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What is Money Laundering?

The term “money laundering” refers to the activities and financial transactions that are undertaken specifically to hide the true source of the money. In most cases, the money involved is earned from an illegal enterprise and the goal is to give that money the appearance of coming from a legitimate source.

Why is IRS Involved in Money Laundering Investigations?

One look at the daily news is proof that the crimes dealing with or motivated by money make up the majority of criminal activity in the nation. Tax evasion, public corruption, health care fraud, money laundering and drug trafficking are all examples of the types of crimes that revolve around money. In these cases, a financial investigation often becomes the key to a conviction. For this reason, IRS is one of the key agencies involved in money laundering investigations.

Money laundering is a very complex crime involving intricate details, often involving numerous financial transactions and financial outlets throughout the world. Criminal Investigation has the financial investigators and expertise that is critical to “follow the money trail.”

Criminal Investigation focuses on money laundering where the underlying conduct is a violation of the income tax laws or violations of the Bank Secrecy Act. According to the IRS, money laundering is the means by which criminals evade paying taxes on illegal income by concealing the source and the amount of profit. Money laundering is in effect tax evasion in progress.

When no other crimes could be pinned to Al Capone, the Internal Revenue Service obtained a conviction for tax evasion. As the astonished Capone left the courthouse he said, "This is preposterous. You can't tax illegal income!" But the fact is income from whatever source derived (legal or illegal) is taxable income. 

Had the money laundering statutes been on the books in the 1930's, Capone would also have been charged with money laundering. However, since October 1986, with the passage of the Money Laundering Control Act, organized crime members and many others have been charged and convicted of both tax evasion and money laundering.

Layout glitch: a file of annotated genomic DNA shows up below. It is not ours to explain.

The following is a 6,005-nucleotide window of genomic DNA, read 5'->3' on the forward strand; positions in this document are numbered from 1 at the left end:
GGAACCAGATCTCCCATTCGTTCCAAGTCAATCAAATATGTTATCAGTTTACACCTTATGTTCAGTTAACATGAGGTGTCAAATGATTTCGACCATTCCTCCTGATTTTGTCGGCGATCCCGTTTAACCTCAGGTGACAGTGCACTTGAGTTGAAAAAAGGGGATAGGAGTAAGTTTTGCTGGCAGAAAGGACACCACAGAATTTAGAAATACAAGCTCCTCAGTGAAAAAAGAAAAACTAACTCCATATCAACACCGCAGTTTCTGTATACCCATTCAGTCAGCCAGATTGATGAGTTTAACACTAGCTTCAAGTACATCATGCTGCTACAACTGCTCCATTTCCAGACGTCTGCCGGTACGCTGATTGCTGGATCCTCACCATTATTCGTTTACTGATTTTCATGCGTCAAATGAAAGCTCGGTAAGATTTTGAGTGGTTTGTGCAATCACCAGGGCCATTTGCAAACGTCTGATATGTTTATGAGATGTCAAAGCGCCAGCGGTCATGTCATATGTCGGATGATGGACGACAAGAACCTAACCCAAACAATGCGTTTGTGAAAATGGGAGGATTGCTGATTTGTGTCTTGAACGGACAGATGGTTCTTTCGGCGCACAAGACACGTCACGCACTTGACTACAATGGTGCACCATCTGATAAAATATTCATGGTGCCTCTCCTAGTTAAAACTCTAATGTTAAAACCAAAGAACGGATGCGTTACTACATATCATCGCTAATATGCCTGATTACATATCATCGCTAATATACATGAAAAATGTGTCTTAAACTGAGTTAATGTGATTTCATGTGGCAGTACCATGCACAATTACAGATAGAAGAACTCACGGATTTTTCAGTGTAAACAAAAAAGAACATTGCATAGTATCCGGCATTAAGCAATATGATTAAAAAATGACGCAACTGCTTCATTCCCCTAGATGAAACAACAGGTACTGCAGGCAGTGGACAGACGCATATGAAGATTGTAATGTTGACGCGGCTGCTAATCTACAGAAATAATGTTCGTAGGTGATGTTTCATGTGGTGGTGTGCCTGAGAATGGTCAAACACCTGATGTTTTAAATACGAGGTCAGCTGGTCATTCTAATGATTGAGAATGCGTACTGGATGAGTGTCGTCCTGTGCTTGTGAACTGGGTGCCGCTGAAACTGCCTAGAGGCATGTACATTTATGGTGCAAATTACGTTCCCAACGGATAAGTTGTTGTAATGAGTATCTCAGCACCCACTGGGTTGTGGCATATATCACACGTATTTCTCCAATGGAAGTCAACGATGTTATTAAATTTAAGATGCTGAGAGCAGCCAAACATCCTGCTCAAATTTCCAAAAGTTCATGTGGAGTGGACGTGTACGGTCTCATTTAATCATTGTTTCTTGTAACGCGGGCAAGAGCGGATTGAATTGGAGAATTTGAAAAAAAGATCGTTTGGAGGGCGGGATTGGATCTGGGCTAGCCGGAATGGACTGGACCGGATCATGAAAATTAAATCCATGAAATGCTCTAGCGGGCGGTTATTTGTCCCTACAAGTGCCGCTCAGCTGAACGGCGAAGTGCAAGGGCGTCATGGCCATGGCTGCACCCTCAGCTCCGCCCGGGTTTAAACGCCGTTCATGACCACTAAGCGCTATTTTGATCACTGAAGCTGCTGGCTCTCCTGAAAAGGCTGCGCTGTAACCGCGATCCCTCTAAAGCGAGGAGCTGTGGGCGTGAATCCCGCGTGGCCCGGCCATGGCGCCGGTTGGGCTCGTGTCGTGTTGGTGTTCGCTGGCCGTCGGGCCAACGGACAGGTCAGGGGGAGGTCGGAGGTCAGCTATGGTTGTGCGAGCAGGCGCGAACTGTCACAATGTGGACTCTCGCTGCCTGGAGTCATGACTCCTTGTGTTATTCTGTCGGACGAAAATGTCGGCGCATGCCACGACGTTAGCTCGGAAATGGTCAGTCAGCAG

When a criminal has a large amount of illegal income, they have to do something with it in order to hide it from the IRS. They attempt to launder it to make it appear as if it was from a legitimate source, allowing them to spend it or invest it in assets without having to worry about the IRS and tax consequences.

One of the ways to launder illegal proceeds is to move the money out of the United States and then bring it back in a clean form, often disguised as loan proceeds. Another method is to channel or co-mingle the money through various business activities to give the appearance that the money was derived from a legal source. 

Why a Financial Investigation?

Financial investigations are by their nature very document intensive. They involve records, such as bank account information or real estate files, which point to the movement of money. Any record that pertains to or shows the sequence of events involving money movement is important. The major goal in a financial investigation is to identify and document the movement of money during the course of a crime. The link between where the money comes from, who gets it, when it is received and where it is stored or deposited, can provide proof of criminal activity.

IRS investigations of illegal income cases involving money laundering are critical components of the nations National Money Laundering Strategy. The long hours of tracking and documenting financial leads allows an investigation to go right to the door of the money launderers and eventually to the leader of the illegal enterprise. A complete financial analysis and reconstruction of the illegal activity (i.e. a drug organization or an abusive trust scheme) will document the financial activities related to unreported income on tax returns and money laundering which is usually key to securing a conviction.

Money laundering creates an underground, untaxed economy that harms our country’s overall economic strength. It is a global threat that erodes our financial systems. 















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Copyright Stewart Orden 2012